However, a senior C.I.A. official acknowledged in an interview last week that the Israelis were indeed operating in Kurdistan. He told me that the Israelis felt that they had little choice: “They think they have to be there.” Asked whether the Israelis had sought approval from Washington, the official laughed and said, “Do you know anybody who can tell the Israelis what to do? They’re always going to do what is in their best interest.” The C.I.A. official added that the Israeli presence was widely known in the American intelligence community.
The Israeli decision to seek a bigger foothold in Kurdistan—characterized by the former Israeli intelligence officer as “Plan B”—has also raised tensions between Israel and Turkey. It has provoked bitter statements from Turkish politicians and, in a major regional shift, a new alliance among Iran, Syria, and Turkey, all of which have significant Kurdish minorities. In early June, Intel Brief, a privately circulated intelligence newsletter produced by Vincent Cannistraro, a retired C.I.A. counterterrorism chief, and Philip Giraldi, who served as the C.I.A.’s deputy chief of base in Istanbul in the late nineteen-eighties, said:
Turkish sources confidentially report that the Turks are increasingly concerned by the expanding Israeli presence in Kurdistan and alleged encouragement of Kurdish ambitions to create an independent state. . . . The Turks note that the large Israeli intelligence operations in Northern Iraq incorporate anti-Syrian and anti-Iranian activity, including support to Iranian and Syrian Kurds who are in opposition to their respective governments.[...]
Israeli involvement in Kurdistan is not new. Throughout the nineteen-sixties and seventies, Israel actively supported a Kurdish rebellion against Iraq, as part of its strategic policy of seeking alliances with non-Arabs in the Middle East.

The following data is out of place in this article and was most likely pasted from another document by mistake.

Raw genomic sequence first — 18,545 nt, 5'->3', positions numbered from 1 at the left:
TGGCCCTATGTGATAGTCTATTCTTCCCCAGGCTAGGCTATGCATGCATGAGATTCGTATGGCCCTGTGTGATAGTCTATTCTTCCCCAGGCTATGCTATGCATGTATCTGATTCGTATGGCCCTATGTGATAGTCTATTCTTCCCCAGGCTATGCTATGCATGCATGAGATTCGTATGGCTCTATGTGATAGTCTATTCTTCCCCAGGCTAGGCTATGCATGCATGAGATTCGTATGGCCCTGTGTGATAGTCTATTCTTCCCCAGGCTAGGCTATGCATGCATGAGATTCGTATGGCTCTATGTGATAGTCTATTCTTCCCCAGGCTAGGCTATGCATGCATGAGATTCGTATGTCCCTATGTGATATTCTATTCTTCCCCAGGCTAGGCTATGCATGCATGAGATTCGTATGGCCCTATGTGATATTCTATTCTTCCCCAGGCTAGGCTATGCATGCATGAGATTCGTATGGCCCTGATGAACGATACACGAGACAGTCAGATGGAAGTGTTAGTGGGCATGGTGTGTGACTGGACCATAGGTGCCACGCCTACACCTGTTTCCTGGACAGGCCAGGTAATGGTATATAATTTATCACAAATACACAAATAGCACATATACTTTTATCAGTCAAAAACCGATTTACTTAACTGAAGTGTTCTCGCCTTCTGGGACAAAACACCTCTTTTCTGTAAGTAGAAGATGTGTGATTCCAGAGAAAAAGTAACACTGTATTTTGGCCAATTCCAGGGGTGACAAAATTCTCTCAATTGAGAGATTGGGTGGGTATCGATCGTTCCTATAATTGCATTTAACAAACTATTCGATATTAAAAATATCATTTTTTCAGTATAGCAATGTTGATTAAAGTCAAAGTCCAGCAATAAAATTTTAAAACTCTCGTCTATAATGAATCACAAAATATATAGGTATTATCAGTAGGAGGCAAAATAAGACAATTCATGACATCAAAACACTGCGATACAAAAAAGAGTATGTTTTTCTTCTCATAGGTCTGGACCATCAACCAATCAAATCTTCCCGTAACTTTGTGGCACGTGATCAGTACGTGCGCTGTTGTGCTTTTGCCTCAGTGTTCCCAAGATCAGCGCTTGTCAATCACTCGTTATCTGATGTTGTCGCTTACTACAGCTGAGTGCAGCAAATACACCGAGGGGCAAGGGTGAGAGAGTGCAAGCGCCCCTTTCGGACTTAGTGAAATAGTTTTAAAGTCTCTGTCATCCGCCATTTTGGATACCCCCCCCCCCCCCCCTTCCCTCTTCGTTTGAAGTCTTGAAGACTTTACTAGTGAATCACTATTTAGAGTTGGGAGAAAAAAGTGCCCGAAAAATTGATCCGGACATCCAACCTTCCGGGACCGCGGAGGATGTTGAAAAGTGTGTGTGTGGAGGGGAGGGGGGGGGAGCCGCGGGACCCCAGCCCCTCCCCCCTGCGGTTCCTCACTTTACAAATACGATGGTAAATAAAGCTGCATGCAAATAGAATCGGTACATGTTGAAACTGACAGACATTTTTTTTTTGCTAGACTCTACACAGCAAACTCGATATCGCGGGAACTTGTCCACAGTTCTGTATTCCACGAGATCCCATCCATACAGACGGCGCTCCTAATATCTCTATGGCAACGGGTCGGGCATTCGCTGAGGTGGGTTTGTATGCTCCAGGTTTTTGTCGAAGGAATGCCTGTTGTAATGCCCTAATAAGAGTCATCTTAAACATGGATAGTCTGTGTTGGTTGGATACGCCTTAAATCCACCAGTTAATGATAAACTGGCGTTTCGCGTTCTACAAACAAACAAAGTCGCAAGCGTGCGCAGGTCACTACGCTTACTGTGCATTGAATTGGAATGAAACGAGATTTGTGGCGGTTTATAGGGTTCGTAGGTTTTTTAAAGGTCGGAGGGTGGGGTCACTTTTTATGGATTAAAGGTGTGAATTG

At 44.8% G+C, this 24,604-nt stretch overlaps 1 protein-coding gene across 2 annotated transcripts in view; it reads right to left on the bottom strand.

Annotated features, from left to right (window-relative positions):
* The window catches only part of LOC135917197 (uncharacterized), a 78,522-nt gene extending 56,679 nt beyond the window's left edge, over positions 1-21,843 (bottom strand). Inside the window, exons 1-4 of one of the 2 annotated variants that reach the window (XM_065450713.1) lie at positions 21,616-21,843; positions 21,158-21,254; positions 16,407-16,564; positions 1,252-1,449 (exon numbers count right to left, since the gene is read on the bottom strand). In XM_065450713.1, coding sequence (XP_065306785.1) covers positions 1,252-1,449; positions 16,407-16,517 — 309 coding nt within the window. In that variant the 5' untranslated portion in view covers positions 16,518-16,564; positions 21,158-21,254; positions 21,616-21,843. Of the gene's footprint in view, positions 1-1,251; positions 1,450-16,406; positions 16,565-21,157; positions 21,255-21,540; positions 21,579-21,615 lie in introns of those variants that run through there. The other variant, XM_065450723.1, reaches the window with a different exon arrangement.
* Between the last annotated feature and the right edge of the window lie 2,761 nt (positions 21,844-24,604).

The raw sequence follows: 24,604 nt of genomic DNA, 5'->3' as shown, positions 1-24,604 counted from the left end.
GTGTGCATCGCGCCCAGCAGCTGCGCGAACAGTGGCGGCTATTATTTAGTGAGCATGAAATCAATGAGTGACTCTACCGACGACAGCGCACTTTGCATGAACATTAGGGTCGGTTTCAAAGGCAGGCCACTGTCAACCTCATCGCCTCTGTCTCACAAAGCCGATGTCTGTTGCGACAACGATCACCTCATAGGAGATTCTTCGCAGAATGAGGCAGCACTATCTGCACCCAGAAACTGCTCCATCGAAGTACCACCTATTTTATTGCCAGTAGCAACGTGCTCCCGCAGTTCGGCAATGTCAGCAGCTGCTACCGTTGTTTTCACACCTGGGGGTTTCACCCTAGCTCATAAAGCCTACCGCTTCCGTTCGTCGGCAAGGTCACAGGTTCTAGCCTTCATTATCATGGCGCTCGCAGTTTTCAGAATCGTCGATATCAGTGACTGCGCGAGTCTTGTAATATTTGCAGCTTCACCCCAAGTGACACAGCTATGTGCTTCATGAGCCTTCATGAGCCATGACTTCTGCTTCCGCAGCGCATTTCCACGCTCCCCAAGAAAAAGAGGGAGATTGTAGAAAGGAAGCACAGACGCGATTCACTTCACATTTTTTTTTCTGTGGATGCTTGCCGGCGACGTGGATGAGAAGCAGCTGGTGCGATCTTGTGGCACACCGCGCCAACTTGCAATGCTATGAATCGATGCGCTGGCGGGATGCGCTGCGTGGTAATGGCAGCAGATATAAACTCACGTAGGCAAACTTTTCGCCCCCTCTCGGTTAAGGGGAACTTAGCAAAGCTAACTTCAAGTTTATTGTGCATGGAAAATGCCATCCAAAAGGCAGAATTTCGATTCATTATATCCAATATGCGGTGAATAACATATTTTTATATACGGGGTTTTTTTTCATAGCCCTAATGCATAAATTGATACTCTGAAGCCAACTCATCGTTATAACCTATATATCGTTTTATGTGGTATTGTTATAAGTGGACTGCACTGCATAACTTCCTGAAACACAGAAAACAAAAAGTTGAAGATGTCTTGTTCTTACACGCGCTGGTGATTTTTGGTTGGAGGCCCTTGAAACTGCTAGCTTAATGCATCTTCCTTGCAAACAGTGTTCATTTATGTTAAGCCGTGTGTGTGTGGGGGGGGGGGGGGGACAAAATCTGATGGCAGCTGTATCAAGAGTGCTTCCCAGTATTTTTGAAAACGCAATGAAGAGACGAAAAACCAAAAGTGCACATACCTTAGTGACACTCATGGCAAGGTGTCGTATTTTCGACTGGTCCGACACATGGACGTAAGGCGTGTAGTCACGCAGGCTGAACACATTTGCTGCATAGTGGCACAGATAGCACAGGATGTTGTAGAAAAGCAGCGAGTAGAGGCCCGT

A top German national-security official said in an interview that “an independent Kurdistan with sufficient oil would have enormous consequences for Syria, Iran, and Turkey” and would lead to continuing instability in the Middle East—no matter what the outcome in Iraq is. There is also a widespread belief, another senior German official said, that some elements inside the Bush Administration—he referred specifically to the faction headed by Deputy Secretary of Defense Paul Wolfowitz—would tolerate an independent Kurdistan. This, the German argued, would be a mistake. “It would be a new Israel—a pariah state in the middle of hostile nations.”
The Israelis, however, view the neighborhood, with the exception of Kurdistan, as hostile.
“Israel’s immediate goal after June 30th is to build up the Kurdish commando units to balance the Shiite militias—especially those which would be hostile to the kind of order in southern Iraq that Israel would like to see,” the former [Israeli] senior intelligence official said. “Of course, if a fanatic Sunni Baathist militia took control—one as hostile to Israel as Saddam Hussein was—Israel would unleash the Kurds on it, too.” The Kurdish armed forces, known as the peshmerga, number an estimated seventy-five thousand troops, a total that far exceeds the known Sunni and Shiite militias.
The former Israeli intelligence officer acknowledged that since late last year Israel has been training Kurdish commando units to operate in the same manner and with the same effectiveness as Israel’s most secretive commando units, the Mistaravim. The initial goal of the Israeli assistance to the Kurds, the former officer said, was to allow them to do what American commando units had been unable to do—penetrate, gather intelligence on, and then kill off the leadership of the Shiite and Sunni insurgencies in Iraq. (I was unable to learn whether any such mission had yet taken place.) “The feeling was that this was a more effective way to get at the insurgency,” the former officer said. “But the growing Kurdish-Israeli relationship began upsetting the Turks no end. Their issue is that the very same Kurdish commandos trained for Iraq could infiltrate and attack in Turkey.”
The Kurdish-Israeli collaboration inevitably expanded, the Israeli said. Some Israeli operatives have crossed the border into Iran, accompanied by Kurdish commandos, to install sensors and other sensitive devices that primarily target suspected Iranian nuclear facilities. The former officer said, “Look, Israel has always supported the Kurds in a Machiavellian way—as balance against Saddam. It’s Realpolitik.” He added, “By aligning with the Kurds, Israel gains eyes and ears in Iran, Iraq, and Syria.” He went on, “What Israel was doing with the Kurds was not so unacceptable in the Bush Administration.”